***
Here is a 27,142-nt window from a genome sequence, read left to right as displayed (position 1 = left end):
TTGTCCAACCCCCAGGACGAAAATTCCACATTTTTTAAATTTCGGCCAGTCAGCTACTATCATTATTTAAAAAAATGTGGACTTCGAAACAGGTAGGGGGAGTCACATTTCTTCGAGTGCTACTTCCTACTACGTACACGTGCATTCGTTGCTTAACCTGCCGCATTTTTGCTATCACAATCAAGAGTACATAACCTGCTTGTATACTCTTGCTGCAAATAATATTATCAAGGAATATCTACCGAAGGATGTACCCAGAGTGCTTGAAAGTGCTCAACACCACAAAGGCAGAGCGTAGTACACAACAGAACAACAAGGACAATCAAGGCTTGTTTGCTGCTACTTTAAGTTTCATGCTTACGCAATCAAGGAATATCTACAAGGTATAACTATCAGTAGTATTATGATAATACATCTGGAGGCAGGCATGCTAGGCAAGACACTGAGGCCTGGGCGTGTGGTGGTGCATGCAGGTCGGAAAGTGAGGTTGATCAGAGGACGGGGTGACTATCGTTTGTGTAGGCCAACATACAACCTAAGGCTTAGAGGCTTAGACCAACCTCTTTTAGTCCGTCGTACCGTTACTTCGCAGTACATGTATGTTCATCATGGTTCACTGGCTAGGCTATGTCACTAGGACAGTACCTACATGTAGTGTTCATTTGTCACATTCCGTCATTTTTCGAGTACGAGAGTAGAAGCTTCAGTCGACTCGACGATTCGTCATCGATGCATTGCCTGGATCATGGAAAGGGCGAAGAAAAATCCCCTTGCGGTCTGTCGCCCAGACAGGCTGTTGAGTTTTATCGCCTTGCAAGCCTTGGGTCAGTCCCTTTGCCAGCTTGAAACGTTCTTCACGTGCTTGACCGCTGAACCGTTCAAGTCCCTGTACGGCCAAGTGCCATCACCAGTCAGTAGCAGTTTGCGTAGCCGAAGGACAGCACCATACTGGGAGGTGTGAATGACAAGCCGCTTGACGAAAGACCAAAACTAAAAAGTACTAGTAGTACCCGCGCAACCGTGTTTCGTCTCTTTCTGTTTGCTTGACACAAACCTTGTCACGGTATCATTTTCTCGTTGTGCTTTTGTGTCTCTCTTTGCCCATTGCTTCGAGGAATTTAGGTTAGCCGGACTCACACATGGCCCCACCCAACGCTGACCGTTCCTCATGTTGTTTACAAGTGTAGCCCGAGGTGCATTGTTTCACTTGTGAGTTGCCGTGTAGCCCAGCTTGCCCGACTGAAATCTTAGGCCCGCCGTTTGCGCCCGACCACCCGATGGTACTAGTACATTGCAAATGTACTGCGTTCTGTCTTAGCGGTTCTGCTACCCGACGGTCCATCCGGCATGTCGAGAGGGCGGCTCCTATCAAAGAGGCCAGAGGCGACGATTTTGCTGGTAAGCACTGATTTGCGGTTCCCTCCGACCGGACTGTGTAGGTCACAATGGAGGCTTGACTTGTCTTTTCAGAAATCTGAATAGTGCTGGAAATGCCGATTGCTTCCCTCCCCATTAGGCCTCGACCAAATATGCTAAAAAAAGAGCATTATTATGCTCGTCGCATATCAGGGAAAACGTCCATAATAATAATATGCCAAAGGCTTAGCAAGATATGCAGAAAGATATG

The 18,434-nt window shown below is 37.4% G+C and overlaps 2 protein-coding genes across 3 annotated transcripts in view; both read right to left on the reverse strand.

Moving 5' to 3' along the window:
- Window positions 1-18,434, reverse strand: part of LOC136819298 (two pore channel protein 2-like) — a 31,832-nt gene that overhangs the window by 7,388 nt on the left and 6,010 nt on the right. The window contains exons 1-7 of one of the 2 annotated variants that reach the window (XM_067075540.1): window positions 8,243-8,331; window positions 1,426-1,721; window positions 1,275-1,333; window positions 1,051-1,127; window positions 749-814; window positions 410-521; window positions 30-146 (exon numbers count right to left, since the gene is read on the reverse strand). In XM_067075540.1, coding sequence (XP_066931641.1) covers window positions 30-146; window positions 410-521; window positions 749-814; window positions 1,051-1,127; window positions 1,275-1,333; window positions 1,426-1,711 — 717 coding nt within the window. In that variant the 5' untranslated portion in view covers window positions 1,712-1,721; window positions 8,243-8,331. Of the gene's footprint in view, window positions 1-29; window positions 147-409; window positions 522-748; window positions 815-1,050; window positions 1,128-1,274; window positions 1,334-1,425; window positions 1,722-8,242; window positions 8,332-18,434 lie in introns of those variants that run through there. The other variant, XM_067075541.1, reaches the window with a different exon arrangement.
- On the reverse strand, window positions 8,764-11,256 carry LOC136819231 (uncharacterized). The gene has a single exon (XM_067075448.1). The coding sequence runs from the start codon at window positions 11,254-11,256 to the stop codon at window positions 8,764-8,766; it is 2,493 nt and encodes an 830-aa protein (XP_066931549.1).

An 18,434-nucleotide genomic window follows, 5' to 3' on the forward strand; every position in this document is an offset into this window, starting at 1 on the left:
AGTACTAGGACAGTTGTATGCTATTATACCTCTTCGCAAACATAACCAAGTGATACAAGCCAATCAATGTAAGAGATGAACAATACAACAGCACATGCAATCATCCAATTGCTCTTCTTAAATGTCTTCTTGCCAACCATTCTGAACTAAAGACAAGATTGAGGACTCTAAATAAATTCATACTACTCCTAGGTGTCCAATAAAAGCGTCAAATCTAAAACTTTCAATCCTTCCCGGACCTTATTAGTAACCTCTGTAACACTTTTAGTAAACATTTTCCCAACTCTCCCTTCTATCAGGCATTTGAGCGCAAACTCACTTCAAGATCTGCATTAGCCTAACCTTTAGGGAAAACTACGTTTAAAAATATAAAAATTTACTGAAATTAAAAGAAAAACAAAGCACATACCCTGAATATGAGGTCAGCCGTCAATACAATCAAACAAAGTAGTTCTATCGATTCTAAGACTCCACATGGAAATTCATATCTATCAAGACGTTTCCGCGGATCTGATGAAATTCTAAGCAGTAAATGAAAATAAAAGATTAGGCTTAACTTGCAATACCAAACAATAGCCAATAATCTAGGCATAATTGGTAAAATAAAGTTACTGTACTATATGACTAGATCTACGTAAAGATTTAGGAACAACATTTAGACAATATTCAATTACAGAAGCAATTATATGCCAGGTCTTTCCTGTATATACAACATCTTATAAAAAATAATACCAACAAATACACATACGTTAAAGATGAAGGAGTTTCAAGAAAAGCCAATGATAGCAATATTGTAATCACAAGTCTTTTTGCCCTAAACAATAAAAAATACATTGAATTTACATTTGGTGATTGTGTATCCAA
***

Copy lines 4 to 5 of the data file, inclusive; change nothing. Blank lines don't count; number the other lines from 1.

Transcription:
Moving 5' to 3' along the window:
- Window positions 1-18,434, reverse strand: part of LOC136819298 (two pore channel protein 2-like) — a 31,832-nt gene that overhangs the window by 7,388 nt on the left and 6,010 nt on the right. The window contains exons 1-7 of one of the 2 annotated variants that reach the window (XM_067075540.1): window positions 8,243-8,331; window positions 1,426-1,721; window positions 1,275-1,333; window positions 1,051-1,127; window positions 749-814; window positions 410-521; window positions 30-146 (exon numbers count right to left, since the gene is read on the reverse strand). In XM_067075540.1, coding sequence (XP_066931641.1) covers window positions 30-146; window positions 410-521; window positions 749-814; window positions 1,051-1,127; window positions 1,275-1,333; window positions 1,426-1,711 — 717 coding nt within the window. In that variant the 5' untranslated portion in view covers window positions 1,712-1,721; window positions 8,243-8,331. Of the gene's footprint in view, window positions 1-29; window positions 147-409; window positions 522-748; window positions 815-1,050; window positions 1,128-1,274; window positions 1,334-1,425; window positions 1,722-8,242; window positions 8,332-18,434 lie in introns of those variants that run through there. The other variant, XM_067075541.1, reaches the window with a different exon arrangement.